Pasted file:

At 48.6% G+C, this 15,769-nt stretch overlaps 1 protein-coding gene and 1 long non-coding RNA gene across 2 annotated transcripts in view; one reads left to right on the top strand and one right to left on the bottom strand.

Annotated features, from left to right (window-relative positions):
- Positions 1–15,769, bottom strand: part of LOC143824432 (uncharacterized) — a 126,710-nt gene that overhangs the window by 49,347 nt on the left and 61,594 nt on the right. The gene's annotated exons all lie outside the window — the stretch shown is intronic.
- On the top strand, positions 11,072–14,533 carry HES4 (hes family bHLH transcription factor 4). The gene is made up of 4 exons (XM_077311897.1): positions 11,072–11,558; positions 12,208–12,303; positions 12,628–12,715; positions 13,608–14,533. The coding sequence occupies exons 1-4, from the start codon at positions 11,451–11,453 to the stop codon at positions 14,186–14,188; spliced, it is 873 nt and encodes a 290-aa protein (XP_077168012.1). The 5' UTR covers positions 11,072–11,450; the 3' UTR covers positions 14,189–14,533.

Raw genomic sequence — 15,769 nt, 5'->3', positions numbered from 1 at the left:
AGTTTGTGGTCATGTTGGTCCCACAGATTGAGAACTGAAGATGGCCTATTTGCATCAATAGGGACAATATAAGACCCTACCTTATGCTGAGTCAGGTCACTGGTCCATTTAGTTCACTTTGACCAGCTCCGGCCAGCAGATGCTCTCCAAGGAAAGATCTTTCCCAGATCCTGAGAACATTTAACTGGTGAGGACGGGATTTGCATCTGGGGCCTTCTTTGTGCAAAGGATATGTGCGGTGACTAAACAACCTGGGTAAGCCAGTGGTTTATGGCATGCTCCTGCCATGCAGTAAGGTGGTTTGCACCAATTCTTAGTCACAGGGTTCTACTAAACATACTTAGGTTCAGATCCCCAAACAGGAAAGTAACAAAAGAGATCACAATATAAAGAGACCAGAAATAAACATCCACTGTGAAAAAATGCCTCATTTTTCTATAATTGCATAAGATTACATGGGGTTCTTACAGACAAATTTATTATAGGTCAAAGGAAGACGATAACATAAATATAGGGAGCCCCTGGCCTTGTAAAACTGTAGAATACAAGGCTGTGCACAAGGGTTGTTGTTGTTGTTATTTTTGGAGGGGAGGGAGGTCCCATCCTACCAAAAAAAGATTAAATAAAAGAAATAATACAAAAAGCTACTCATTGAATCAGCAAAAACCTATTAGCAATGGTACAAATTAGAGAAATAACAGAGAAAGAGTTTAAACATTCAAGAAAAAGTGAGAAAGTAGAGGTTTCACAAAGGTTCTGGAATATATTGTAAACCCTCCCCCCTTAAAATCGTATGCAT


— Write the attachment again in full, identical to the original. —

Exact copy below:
At 48.6% G+C, this 15,769-nt stretch overlaps 1 protein-coding gene and 1 long non-coding RNA gene across 2 annotated transcripts in view; one reads left to right on the top strand and one right to left on the bottom strand.

Annotated features, from left to right (window-relative positions):
- Positions 1–15,769, bottom strand: part of LOC143824432 (uncharacterized) — a 126,710-nt gene that overhangs the window by 49,347 nt on the left and 61,594 nt on the right. The gene's annotated exons all lie outside the window — the stretch shown is intronic.
- On the top strand, positions 11,072–14,533 carry HES4 (hes family bHLH transcription factor 4). The gene is made up of 4 exons (XM_077311897.1): positions 11,072–11,558; positions 12,208–12,303; positions 12,628–12,715; positions 13,608–14,533. The coding sequence occupies exons 1-4, from the start codon at positions 11,451–11,453 to the stop codon at positions 14,186–14,188; spliced, it is 873 nt and encodes a 290-aa protein (XP_077168012.1). The 5' UTR covers positions 11,072–11,450; the 3' UTR covers positions 14,189–14,533.

Raw genomic sequence — 15,769 nt, 5'->3', positions numbered from 1 at the left:
AGTTTGTGGTCATGTTGGTCCCACAGATTGAGAACTGAAGATGGCCTATTTGCATCAATAGGGACAATATAAGACCCTACCTTATGCTGAGTCAGGTCACTGGTCCATTTAGTTCACTTTGACCAGCTCCGGCCAGCAGATGCTCTCCAAGGAAAGATCTTTCCCAGATCCTGAGAACATTTAACTGGTGAGGACGGGATTTGCATCTGGGGCCTTCTTTGTGCAAAGGATATGTGCGGTGACTAAACAACCTGGGTAAGCCAGTGGTTTATGGCATGCTCCTGCCATGCAGTAAGGTGGTTTGCACCAATTCTTAGTCACAGGGTTCTACTAAACATACTTAGGTTCAGATCCCCAAACAGGAAAGTAACAAAAGAGATCACAATATAAAGAGACCAGAAATAAACATCCACTGTGAAAAAATGCCTCATTTTTCTATAATTGCATAAGATTACATGGGGTTCTTACAGACAAATTTATTATAGGTCAAAGGAAGACGATAACATAAATATAGGGAGCCCCTGGCCTTGTAAAACTGTAGAATACAAGGCTGTGCACAAGGGTTGTTGTTGTTGTTATTTTTGGAGGGGAGGGAGGTCCCATCCTACCAAAAAAAGATTAAATAAAAGAAATAATACAAAAAGCTACTCATTGAATCAGCAAAAACCTATTAGCAATGGTACAAATTAGAGAAATAACAGAGAAAGAGTTTAAACATTCAAGAAAAAGTGAGAAAGTAGAGGTTTCACAAAGGTTCTGGAATATATTGTAAACCCTCCCCCCTTAAAATCGTATGCAT